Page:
All this is not to say that the NSA is giving, or could give, every American citizen the loving attention it gave to Will Smith and Gene Hackman’s characters in the 1999 action thriller. Nevertheless, if the agency, or some rogue group within, felt a need to single you out — for reasons “legitimate,” illegitimate, or mistaken — it certainly could. Visited any “subversive” websites lately? Have you associated with any “antigovernment” persons in the last few years? There’s a “War on Terror” going on, you know.
What with all the loose talk in some circles equating Tea Party and other opposition groups with “terrorists” or … enemies of the state, how do we know NSA surveillance capabilities haven’t been unleashed on such groups, with the data then turned over to the politicized IRS for punishment? That prospect, in itself, is enough to chill critical speech by any citizen — completely apart from the Obama administration’s unprecedented war on whistleblowers.
Also, chew on this: What if the shadowy NSA itself serves as a front for even shadowier private interests — interests wholly unregulated, even by the nominal, easily circumvented legal apparatus that allegedly restrains the “official” NSA?
Consider whether the private business interests who’ve for so long been in bed with the government — the telecoms like AT & T and Verizon, the contractors like Snowden’s employer Booz Allen Hamilton — aren’t in fact running the show, or at least, running an important part of it. Think of the potential for private corporate espionage and high-level, above-the-law insider trading. What if you could have instant access to information about what any corporate entity was going to do? What if you knew which direction the markets were going to go? How would you use that information? How rich would such information make you and your cronies? If you have to spend more than half a second concluding that that does in fact happen, you need to get up to speed. For as long as the craft of intelligence has existed it has worked mainly on behalf of private privilege. International banking houses, such as the house of Rothschild, had efficient spy networks long before the Washington empire officially formed its peacetime intelligence agencies.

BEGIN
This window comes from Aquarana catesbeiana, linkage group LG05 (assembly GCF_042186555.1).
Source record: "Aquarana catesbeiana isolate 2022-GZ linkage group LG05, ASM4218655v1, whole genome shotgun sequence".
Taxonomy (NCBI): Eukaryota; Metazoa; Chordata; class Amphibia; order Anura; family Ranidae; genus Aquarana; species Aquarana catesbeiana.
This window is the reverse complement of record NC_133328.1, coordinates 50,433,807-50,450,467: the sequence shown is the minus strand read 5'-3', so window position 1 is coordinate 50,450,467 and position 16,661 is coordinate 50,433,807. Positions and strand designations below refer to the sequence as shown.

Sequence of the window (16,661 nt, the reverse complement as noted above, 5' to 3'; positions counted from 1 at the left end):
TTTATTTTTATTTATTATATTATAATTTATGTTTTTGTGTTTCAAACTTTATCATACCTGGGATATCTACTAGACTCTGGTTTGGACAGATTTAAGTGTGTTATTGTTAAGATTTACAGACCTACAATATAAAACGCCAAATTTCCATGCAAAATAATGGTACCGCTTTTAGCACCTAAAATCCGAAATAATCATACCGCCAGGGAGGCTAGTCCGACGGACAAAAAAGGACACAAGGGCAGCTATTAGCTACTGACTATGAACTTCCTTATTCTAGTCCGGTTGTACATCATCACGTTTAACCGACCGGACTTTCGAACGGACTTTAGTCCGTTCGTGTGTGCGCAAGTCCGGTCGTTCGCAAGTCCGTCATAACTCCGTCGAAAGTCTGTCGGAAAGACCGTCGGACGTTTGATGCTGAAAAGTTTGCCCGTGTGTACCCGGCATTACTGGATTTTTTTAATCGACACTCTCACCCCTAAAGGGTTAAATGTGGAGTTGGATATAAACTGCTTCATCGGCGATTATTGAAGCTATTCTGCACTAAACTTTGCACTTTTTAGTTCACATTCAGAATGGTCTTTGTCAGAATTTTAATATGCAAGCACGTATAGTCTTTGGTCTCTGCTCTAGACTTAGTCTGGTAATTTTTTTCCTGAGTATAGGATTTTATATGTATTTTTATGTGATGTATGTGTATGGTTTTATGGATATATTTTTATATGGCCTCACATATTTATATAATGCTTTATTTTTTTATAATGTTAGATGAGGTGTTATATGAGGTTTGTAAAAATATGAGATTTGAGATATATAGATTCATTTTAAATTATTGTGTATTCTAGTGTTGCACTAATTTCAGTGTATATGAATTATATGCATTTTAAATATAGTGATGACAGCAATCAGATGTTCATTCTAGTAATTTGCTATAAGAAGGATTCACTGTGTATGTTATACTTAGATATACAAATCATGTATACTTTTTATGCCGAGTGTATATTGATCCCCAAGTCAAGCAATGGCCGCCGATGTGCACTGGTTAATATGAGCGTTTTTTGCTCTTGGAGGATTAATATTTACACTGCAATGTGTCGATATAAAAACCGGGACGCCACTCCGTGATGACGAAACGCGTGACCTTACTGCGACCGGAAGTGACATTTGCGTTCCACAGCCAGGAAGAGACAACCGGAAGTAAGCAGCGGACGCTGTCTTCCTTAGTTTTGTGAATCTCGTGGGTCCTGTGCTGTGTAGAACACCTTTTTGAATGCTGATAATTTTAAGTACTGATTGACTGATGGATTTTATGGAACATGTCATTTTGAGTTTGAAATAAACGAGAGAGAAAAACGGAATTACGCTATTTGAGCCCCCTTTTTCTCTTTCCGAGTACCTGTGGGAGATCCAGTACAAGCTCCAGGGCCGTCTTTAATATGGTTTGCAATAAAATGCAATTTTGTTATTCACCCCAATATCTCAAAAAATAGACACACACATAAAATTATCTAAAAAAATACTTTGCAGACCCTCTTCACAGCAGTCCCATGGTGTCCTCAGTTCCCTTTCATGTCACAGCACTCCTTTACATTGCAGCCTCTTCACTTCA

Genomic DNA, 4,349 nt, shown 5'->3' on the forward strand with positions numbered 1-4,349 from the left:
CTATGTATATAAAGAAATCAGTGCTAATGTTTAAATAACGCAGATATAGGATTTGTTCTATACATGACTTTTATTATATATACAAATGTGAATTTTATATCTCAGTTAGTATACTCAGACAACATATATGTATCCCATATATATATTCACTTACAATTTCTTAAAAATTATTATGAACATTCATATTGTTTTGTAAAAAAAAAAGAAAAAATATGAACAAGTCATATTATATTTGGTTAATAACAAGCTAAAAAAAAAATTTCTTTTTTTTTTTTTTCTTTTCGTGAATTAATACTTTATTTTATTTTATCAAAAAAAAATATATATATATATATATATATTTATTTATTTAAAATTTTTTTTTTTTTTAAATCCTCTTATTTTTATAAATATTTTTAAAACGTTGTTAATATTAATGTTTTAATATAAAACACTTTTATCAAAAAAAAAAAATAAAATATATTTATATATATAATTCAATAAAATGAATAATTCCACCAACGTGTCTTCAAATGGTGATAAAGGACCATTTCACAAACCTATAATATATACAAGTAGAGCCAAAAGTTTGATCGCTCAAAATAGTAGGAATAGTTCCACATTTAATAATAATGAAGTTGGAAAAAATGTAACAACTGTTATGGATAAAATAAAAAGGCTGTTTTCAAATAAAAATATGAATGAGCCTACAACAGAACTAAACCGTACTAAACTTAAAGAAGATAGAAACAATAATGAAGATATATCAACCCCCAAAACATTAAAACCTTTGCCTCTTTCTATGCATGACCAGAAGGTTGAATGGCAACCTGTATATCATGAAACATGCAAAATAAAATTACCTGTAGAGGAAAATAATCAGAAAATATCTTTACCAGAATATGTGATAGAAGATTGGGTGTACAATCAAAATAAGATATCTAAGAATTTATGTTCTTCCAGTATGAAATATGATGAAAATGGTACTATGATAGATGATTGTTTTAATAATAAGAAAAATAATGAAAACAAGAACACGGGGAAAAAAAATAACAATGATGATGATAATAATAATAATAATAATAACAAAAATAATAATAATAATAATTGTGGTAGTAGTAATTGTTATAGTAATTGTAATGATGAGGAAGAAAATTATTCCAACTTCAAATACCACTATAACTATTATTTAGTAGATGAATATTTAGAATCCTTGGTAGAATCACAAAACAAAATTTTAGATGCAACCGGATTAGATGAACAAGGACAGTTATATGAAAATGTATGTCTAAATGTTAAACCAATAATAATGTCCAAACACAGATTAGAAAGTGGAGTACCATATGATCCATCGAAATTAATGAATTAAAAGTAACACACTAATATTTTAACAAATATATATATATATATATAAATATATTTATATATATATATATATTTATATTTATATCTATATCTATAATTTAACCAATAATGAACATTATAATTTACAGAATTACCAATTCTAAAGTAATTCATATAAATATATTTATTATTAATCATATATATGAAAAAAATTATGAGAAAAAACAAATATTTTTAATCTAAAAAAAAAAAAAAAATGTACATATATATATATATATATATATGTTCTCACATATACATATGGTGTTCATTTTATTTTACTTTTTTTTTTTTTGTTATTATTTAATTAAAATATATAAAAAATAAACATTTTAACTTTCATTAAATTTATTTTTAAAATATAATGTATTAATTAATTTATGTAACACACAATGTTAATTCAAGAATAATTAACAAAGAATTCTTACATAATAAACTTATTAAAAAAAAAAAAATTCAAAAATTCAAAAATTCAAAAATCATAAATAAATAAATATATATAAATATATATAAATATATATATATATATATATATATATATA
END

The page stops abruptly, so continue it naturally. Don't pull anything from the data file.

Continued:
The NSA’s older and less geeky sister, CIA, was in fact literally born on Wall Street, the birth attended by international bankers and their lawyers, such as the Dulles brothers; CIA officers today openly moonlight as corporate spies.
For these reasons, more than one observer or whistleblower has suspected or charged that the CIA, in so many words, a Corporate Intelligence Agency owned by the super-elite — one the government just gets to borrow sometimes. (The classic work on the CIA’s real work is L. Fletcher Prouty’s The Secret Team.) With electronic communication so much more prevalent today, the sensible assumption is that NSA serves much the same purpose. The so-called congressional oversight is a joke, as Congressman Loretta Sanchez reveals.
By the way, don’t give me the jive about all the patriotic hard-working honorable men and women, blah blah — I don’t think people who work inside totally secret and unaccountable black boxes are entitled to any such benefit of the doubt even if 95 percent of them happen to be good 95 percent of the time; that still leaves plenty of space to get away with mischief, mayhem or murder — as well as space for honorable yet fallible people to make big mistakes with dangerous consequences.
So this has been going on since at least the 1940s, and you’re just finding out about this — at least in a major way — now, in 2013. How’s that make you feel about your “democracy” and the vigilance of the media?
No, history isn’t what it used to be. Yes, most of what you think you know about America — especially in the last century, and especially especially since 1933 — is wrong, or is a cover for deeper and blacker truth.
So what exactly do we do about the big elephant of the national security state, now that it’s standing right on our living room coffee table, trumpeting its presence so loud we can’t possibly miss it? That’ll come in subsequent posts.
- When you read the Wikipedia articles on SHAMROCK, be sure to see the several other sister or successor programs linked to the SHAMROCK page.